Sunday, February 26, 2012

Jardin Majorelle - Marakech, Morocco

Used to be the studio of the artist but now a museum in Jardin Majorelle
When I was in Marrakesh, everybody said we should not miss Jardin Majorelle. From Riad Mur Akush, it was about 15 minutes walk from Bab Doukala and the direction was pretty easy to follow. We spent about two hours strolling around this petite garden. How much time you want to spend here is relative. It is really not that big but what's so special about this garden is the people associated with it and the strong colors and contrasts that attract our eyes. 

This garden is like an oasis in the middle of Marrakesh. Created by a French artist, Jacque Majorelle in the 1920s, the garden was first opened to the general public in 1947. However, it was neglected after his death in 1962. And in 1980, the garden was bought by Yves Saint Laurent and Pierre Bergé , where they successfully managed to restore its glory. When Yves Saint Laurent died in 2008, his ashes were scattered in the garden honoring his affection for the place.

There were bourganvilleas, palms, bamboos, cacti, olive trees and many small plants in distinctive cobalt blue, yellow and orange pots. This little garden is full of vibrant colors but the distinguishable shades of blue dominate the garden and giving it a unique character. It is just so different from any garden I have seen in my life. It is cool to be in this garden on a hot day in Marrakesh but the place can be crowded with tourists who flock here to escape the hectic Marrakesh city. Try to come early and you would have a quieter moments in this tranquil garden.

The garden is open daily at 8:00 to 17:30 (in Winter) and the entrance fee is 25 Dirham. There is an artist studio in the garden which is currently converted into a Islamic Art museum. But unfortunately the  museum was closed when we were there.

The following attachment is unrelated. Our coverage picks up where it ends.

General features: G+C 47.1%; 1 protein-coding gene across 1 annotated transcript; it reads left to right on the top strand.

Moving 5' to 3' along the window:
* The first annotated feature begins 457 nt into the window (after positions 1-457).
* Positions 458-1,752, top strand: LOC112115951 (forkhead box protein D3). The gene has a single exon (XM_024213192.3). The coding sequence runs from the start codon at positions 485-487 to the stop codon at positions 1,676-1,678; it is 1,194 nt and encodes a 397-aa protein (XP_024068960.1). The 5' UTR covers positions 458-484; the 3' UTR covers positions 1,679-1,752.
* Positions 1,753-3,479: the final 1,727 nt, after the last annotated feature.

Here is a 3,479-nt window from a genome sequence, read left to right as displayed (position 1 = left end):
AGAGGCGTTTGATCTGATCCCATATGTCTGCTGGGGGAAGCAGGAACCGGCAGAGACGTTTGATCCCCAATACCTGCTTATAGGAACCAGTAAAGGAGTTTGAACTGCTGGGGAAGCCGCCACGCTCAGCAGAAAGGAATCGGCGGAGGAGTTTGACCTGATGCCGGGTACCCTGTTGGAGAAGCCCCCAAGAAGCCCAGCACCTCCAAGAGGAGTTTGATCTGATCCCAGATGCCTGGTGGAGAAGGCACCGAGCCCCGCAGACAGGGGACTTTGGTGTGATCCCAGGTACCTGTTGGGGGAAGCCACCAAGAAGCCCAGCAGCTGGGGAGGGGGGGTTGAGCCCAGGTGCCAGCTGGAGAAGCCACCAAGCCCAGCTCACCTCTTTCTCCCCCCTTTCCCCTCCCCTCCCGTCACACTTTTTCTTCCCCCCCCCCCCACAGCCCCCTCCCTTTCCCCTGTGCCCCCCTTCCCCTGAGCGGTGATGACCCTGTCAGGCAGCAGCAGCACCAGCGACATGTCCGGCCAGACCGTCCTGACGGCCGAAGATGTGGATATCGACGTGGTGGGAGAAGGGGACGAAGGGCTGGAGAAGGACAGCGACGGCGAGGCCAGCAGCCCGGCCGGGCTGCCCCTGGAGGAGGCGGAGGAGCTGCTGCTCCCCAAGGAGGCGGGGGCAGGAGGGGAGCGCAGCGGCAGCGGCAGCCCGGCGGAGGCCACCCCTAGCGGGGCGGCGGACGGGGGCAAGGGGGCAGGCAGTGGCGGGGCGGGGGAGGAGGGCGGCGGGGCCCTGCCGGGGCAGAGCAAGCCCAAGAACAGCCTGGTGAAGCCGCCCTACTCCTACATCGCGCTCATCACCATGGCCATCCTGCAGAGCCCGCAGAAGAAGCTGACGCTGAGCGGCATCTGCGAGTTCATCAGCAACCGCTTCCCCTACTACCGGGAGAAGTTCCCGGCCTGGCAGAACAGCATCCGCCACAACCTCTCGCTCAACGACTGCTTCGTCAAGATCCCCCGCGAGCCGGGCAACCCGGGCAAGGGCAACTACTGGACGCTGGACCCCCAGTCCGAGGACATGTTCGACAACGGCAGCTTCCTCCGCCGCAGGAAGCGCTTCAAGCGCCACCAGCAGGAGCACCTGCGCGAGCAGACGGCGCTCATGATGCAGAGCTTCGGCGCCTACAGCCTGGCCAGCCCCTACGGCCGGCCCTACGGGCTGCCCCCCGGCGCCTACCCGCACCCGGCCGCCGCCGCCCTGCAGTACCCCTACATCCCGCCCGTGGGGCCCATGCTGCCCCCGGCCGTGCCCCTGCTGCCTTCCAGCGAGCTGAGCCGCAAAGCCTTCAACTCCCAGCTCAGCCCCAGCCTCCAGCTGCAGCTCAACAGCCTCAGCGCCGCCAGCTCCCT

The potted plants
The striking cobalt blue building among the trees
Lovely group of cacti in the garden

Fresh delicious dates on the tree
A giant cactus

Yves Saint Laurent in Memory
Giant cacti decorate the surrounding of the house
Small blue fountain

Thursday, February 9, 2012

Rambling in Goreme - Cappadocia, Turkey

Amazing landscape near Goreme
Naturally crafted by nature
Having a guide is a luxury that we can't afford all the time when traveling. But every corner of Goreme is so picturesque that you don't really need one to experience the spectacular landscape. Ramble through the unknown and the result can be rewarding!

One late afternoon, after having coffee and sweet patisseries at a tea shop in the town, we decided to explore Goreme on our own to see if we can find some interesting scenic location at no cost. The only cost that we're about to incur is time which is worth spending every minute!

From downtown, we walked up the cobbled streets leading to the top of Adylini Hill. In just two years the town and villages around it has changed tremendously with small and medium sized hotels and pensions sprawling everywhere.   But with such rapid development going on, we are still lucky to see the uniqueness of the surreal landscape.

As we descended the other side of Adylini Hill we came across a small vegetables farm and the friendly farmer invited us to taste the sweet ripe tomatoes. Perhaps the fertile volcanic soil has given the tomatoes the extra sweet and juicy taste. From the farm we crossed over a little bridge near Goreme Kaya Otel. And from there we started climbing up the hills. It was an easy walk up the hills but the wind was very strong that day and we felt like we were going to be blown away. Once on the hill, we found that we were surrounded by valleys full of fairy chimneys. It was just amazing!

We passed by Goreme Kaya Otel
Goreme Kaya Hotel carved in the rocks
The scenery on our way to higher ground